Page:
Private company GAAP exceptions get thumbs up from FASB


FASB endorsed two GAAP exceptions for private companies Monday, marking a milestone in the work to provide simpler, less costly rules for private companies while producing financial statements that reflect economic reality.

The endorsement by FASB of exceptions crafted by the Private Company Council (PCC) means exceptions for private companies will be written into GAAP. The final standards will be issued by the end of the year.

The exceptions will:

  • Exempt private companies from having to perform impairment tests for goodwill subsequent to a business combination.
  • Provide a simplified hedge accounting approach for accounting for certain interest rate swaps that private companies other than financial institutions enter to convert variable-rate debt to fixed-rate debt. Private companies whose only derivatives are such swaps also would be exempted from certain fair value disclosures.

FASB also added a project to its agenda to determine whether changes to goodwill impairment accounting also should be made for public companies and not-for-profits. The board acknowledged that this may create additional changes for private companies at a later date in what board members called a “double switch.”

But the board chose to offer private companies immediate relief rather than denying the relief in the interest of possible future consistency.

“Ideally it would have been substantially more effective and efficient to have done this holistically,” said FASB Chairman Russell Golden. “… I think there is a double-switch risk, but I think it can be mitigated by educating the private-company constituents and working expeditiously on private companies and not-for-profits.”

In addition to the two exceptions approved Monday, the PCC has sent to FASB for endorsement an exception to applying variable-interest entity (VIE) guidance to common-control leasing arrangements for private companies.

FASB also will consider whether the VIE alternative should apply to public companies.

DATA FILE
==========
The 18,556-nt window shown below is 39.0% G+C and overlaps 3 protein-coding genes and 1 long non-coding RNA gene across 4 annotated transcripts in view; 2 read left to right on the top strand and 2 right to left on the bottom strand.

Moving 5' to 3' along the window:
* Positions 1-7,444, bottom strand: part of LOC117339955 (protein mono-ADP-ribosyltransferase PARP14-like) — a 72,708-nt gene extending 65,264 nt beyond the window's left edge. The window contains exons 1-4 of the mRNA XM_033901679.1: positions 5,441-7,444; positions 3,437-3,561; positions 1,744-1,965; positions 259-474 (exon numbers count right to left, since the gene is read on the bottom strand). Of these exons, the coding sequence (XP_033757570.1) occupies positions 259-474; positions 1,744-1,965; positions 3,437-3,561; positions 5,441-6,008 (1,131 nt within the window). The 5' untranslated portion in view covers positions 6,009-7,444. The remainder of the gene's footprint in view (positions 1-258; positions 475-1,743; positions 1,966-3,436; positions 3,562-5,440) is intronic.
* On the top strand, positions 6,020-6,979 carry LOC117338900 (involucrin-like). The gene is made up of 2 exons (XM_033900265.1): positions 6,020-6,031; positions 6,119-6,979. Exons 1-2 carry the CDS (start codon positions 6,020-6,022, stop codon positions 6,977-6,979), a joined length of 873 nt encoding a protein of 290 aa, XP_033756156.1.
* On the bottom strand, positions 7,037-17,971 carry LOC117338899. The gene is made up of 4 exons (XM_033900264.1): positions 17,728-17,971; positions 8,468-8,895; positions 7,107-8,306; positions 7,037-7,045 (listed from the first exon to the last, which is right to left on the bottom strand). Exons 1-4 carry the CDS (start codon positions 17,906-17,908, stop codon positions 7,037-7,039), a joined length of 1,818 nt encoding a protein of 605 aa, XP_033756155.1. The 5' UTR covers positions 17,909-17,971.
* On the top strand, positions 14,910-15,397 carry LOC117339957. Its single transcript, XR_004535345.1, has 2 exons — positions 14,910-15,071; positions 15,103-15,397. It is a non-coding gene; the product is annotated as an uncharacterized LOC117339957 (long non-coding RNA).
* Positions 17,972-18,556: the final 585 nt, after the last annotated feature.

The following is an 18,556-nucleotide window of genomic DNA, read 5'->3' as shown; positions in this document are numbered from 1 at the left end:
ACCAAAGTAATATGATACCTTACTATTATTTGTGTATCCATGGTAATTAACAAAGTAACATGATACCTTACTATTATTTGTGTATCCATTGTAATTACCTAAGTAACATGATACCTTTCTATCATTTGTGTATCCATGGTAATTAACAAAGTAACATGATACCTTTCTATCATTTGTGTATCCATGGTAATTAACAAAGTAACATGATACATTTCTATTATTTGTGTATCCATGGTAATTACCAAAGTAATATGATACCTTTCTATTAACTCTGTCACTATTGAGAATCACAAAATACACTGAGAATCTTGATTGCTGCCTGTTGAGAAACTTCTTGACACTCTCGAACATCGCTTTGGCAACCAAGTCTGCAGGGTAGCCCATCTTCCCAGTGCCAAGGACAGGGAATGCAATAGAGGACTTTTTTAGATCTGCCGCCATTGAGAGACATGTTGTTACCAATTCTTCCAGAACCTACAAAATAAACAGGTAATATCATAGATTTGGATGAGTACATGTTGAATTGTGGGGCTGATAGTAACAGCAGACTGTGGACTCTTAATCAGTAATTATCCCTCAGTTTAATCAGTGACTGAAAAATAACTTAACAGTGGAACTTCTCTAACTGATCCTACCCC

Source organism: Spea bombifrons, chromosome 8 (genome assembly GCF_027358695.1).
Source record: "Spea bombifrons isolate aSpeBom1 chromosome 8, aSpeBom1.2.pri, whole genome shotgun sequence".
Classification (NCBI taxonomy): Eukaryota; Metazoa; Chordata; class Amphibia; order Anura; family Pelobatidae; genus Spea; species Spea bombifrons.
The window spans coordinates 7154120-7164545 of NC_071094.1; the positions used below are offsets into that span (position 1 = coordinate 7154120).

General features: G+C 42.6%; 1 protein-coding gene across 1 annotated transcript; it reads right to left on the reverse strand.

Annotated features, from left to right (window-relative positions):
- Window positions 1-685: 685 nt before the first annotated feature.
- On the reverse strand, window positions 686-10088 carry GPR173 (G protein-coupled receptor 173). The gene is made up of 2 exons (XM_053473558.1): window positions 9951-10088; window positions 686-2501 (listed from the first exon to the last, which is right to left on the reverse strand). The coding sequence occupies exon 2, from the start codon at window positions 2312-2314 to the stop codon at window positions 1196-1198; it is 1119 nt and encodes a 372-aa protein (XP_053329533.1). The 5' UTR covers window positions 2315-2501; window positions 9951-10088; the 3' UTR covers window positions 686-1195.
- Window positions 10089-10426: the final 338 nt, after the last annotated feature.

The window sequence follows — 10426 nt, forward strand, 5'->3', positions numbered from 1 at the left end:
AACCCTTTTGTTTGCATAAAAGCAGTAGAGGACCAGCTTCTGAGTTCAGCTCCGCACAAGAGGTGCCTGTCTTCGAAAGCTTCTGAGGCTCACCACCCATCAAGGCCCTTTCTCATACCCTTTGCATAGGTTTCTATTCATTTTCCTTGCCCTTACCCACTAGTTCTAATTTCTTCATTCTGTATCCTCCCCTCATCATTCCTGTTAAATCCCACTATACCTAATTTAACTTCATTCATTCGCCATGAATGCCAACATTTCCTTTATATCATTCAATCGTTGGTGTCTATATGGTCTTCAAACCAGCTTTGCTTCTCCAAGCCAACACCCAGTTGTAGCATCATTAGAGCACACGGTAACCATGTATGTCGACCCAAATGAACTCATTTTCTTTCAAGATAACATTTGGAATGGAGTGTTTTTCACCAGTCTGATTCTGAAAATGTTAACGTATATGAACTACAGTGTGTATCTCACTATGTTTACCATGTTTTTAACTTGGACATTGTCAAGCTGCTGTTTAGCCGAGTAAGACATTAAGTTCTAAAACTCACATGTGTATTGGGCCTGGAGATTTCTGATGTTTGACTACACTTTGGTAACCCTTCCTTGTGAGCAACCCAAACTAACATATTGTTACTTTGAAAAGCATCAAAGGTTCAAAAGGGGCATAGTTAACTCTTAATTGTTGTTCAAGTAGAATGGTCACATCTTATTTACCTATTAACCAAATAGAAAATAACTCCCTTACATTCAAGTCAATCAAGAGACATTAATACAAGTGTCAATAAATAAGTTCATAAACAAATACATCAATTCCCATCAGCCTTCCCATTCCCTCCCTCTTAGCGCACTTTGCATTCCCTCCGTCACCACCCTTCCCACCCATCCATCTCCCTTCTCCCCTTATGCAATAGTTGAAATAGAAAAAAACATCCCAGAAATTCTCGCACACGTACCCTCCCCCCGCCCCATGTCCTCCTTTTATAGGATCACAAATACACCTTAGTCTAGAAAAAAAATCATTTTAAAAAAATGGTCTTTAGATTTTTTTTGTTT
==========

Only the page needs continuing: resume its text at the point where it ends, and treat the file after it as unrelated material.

The goodwill exception endorsed Monday directs private companies to amortize goodwill over 10 years, or less than 10 years if the company can demonstrate that another useful life is more appropriate. Under the exception, a private company will be able to make an accounting policy decision to perform its impairment testing at the entity level or the operating level.

A private company would test goodwill for impairment only when a triggering event occurs that may reduce the fair value of an entity or reporting unit (if elected) below its carrying amount. The exception also would eliminate Step 2 of the impairment test.

The guidance can be applied prospectively for goodwill existing as of the beginning of the period of adoption, and for goodwill generated from business combinations occurring in the first annual period beginning after Dec. 15, 2014, and interim and annual periods thereafter. Goodwill that exists at the beginning of the period of adoption can be amortized prospectively over 10 years, or less than 10 years if another useful life is more appropriate. Early adoption is permitted.

Small private companies are most likely to benefit from the exception, according to Greg Forsythe, the leader of Deloitte’s Center of Valuation Excellence .

“The [difficulty of] monitoring and tracking, continually, and performing this impairment analysis, the view is, outweighs the benefits of doing it,” Forsythe said. “That’s the arena where it’s going to be appreciated most.”

But larger private companies may face a difficult decision. If they have any inkling of plans to go public, they may decline to use the exception because it would be challenging to go back and reconfigure their historical accounting at a later date, Forsythe said.

The possible changes to public company accounting also could be significant, he said. Board members said the International Accounting Standards Board (IASB) also is considering changes to goodwill impairment.

“We’ve still got a lot of things that could happen and could change things radically in the public company market at some point,” Forsythe said.

The other exception approved Monday—the simplified hedge accounting approach—is a practical expedient that allows private companies to qualify for hedge accounting under Topic 815, Derivatives and Hedging. For private companies using this approach, the periodic income statement charge for interest would be similar to the amount that would result if the private company had entered into fixed-rate borrowing rather than variable-rate borrowing.

The approach will take effect for the first annual period beginning after Dec. 15, 2014, and interim and annual periods thereafter. Early adoption is permitted.

Ken Tysiac ( ) is a JofA senior editor.

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